Chinese lawyers demand access to detained activists
Published : 2014-06-08 21:19
Updated : 2014-06-08 21:19
BEIJING (AP) ― Around 20 attorneys gathered Saturday in a central Chinese city to demand access to several activists detained ahead of the politically sensitive 25th anniversary of the Tiananmen Square military suppression of protesters.
Prominent rights lawyer Li Fangping said the attorneys staged an overnight protest starting Friday outside the Zhengzhou city police bureau after authorities denied their requests for weeks to see their clients.
“We feel that the entire system for defense lawyers is facing an enormous challenge,” said Li, who was among those who protested.
Among the activists detained in Zhengzhou is the well-known lawyer Chang Boyang, who has campaigned for the rights of migrant workers, HIV patients and children poisoned in a 2008 tainted milk scandal.
Chang was detained May 27 as part of a string of prosecutions against artists, lawyers, scholars and journalists ahead of the June 4 Tiananmen anniversary amid intense government efforts to deter public commemorations.
Li said senior city police representatives in Zhengzhou met with the lawyers Saturday afternoon and said the attorneys had to seek permission from police investigators in order to meet their clients.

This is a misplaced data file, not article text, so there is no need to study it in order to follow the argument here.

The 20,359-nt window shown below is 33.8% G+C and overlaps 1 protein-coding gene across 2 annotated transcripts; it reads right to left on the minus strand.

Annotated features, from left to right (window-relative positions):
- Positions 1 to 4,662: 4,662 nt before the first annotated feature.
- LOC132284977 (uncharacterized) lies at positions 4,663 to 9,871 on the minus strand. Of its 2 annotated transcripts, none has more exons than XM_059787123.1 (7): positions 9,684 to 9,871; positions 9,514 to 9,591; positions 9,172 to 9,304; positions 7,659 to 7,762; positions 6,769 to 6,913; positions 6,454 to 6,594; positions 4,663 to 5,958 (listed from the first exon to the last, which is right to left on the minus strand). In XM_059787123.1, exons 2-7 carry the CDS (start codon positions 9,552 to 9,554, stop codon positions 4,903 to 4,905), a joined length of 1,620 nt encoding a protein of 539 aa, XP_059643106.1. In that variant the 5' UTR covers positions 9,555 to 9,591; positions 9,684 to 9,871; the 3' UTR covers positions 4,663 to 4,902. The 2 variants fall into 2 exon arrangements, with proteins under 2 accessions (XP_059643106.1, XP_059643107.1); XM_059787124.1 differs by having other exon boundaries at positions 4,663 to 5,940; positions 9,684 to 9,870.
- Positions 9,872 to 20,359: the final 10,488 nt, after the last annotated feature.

Under Chinese law, such a requirement is necessary only in cases such as major corruption, terrorism or subversion, Li said, and the activists in Zhengzhou were accused of public disturbance offenses, which did not fall under that category. The officials told the lawyers their justification was that the detainees’ cases were related to state security concerns, Li said.
“This is setting a very bad precedent in which if you were detained even for the most ordinary offense, you won’t be allowed to see you lawyer on the claim that it endangers state security,” Li said. “This is a subversion of Chinese law.”
Reached by phone, officials in the propaganda departments of Zhengzhou’s police and Communist Party offices refused to comment.
Discussions of the 1989 Tiananmen Square protests and its military suppression are taboo in China, and authorities tighten security ahead of the anniversary each year. But this year’s suppression was harsher than in previous years, as police rounded up activists who had received only warnings in the past.